Pacific Maritime Magazine - Marine Business for the Operations Sector

Cruise Lines Rush to Use New Panama Canal Locks

 

Cruise ships have had some tight transits in the past but several of the larger vessels will begin using the new larger locks at Panama later this year. Photo courtesy of Mark Mulligan.

Due to passenger demand and the larger size of their vessels, cruise lines have been lining up to make use of the new Panama Canal locks. Princess Cruises plans to send its 3,080-passenger Caribbean Princess, which has a beam of 118-feet, through the new locks during several partial transits of the waterway to be conducted later this year while Disney Cruise Line has scheduled its 1,754-passenger Disney Wonder to make use of the locks when it re-positions from the Caribbean to Alaska this summer.

Norwegian Cruise Lines also plans to send its 4,000-passenger Norwegian Bliss, still under construction in Europe, through the larger locks when it positions to Alaska in 2018. In addition, Carnival Cruise Line has signed up to use the new locks when it moves its 3,006-passenger Carnival Splendor to the West Coast from Miami.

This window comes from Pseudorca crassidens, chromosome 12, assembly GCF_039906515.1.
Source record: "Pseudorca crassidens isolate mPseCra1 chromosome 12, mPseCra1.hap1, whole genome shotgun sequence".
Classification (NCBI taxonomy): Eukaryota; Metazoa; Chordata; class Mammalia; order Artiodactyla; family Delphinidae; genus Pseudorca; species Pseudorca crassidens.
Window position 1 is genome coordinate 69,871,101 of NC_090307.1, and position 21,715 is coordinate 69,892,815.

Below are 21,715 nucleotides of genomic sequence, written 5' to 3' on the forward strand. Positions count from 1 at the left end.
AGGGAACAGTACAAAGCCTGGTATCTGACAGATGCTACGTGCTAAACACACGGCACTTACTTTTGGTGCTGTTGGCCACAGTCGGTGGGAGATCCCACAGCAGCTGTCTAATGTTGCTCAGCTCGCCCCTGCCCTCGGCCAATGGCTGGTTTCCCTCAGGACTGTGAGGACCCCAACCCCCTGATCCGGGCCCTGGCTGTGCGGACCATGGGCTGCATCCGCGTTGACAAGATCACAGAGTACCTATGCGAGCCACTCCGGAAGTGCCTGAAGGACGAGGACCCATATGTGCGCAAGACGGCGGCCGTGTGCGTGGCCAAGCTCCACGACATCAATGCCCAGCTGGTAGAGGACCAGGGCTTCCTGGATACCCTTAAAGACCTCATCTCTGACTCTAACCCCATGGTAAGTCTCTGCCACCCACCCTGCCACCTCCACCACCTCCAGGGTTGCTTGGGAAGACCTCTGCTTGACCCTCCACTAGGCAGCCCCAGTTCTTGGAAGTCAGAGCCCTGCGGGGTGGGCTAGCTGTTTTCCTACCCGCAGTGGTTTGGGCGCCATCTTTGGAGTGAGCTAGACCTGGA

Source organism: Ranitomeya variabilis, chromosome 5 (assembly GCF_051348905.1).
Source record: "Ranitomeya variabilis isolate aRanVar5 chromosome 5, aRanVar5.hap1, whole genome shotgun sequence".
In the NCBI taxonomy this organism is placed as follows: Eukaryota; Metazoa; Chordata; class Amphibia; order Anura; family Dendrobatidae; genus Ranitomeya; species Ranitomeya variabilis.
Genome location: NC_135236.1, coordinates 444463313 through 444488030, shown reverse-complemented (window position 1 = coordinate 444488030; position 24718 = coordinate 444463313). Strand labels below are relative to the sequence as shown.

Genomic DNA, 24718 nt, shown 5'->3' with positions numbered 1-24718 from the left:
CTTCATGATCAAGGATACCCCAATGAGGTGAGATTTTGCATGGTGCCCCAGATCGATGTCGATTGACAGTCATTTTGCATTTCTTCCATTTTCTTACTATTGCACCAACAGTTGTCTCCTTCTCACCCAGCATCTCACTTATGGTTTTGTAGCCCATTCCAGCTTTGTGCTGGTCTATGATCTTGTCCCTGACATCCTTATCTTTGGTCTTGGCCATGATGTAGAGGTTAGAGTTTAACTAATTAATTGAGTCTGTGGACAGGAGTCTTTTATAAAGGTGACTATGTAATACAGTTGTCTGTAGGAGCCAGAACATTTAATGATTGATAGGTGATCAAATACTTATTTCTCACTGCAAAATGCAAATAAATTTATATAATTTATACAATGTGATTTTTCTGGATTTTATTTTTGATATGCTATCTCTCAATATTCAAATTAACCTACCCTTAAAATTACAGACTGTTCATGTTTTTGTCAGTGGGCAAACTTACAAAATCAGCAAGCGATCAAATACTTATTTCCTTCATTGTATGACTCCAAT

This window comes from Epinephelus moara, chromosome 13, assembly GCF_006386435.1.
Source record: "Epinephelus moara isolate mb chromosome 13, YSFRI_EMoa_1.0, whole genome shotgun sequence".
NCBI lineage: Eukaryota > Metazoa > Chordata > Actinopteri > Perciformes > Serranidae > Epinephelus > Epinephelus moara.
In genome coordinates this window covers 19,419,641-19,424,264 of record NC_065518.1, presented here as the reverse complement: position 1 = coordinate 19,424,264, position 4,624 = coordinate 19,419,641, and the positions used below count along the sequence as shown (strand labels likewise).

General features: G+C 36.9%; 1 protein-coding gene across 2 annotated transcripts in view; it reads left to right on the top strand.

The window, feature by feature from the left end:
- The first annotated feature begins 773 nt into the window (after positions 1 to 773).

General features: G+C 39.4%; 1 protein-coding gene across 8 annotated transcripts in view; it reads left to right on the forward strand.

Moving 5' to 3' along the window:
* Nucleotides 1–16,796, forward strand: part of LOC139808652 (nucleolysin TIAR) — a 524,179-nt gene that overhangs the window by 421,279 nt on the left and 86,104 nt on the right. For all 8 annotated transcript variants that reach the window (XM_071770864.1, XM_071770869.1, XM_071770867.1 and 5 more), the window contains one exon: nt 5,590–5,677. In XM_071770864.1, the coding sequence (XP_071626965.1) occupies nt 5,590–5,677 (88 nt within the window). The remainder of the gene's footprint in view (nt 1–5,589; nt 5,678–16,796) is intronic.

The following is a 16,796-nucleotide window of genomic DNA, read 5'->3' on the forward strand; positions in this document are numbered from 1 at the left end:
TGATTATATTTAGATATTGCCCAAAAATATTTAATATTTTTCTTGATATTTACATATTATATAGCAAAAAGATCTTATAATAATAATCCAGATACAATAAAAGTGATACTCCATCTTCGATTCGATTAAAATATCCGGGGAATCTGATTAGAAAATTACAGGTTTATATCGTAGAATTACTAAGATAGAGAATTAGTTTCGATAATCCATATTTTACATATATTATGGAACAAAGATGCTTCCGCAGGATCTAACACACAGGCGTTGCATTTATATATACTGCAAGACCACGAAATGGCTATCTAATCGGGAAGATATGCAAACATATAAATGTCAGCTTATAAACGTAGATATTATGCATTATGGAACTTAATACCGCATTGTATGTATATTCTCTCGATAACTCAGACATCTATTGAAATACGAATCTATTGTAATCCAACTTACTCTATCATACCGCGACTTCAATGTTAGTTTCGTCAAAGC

With a beam of 116 feet, the eight-year-old Splendor is too wide to fit through the canal's old locks and had to sail around the bottom of South America in 2009 when it re-positioned from the Caribbean to the Pacific, the first time a Carnival ship ever to made such a voyage. It repeated the trip eastbound in 2013 when it returned to the Caribbean. The ship's coming transit will see it replace the smaller Carnival Miracle at Long Beach, which will then be re-positioned to Tampa, Florida.

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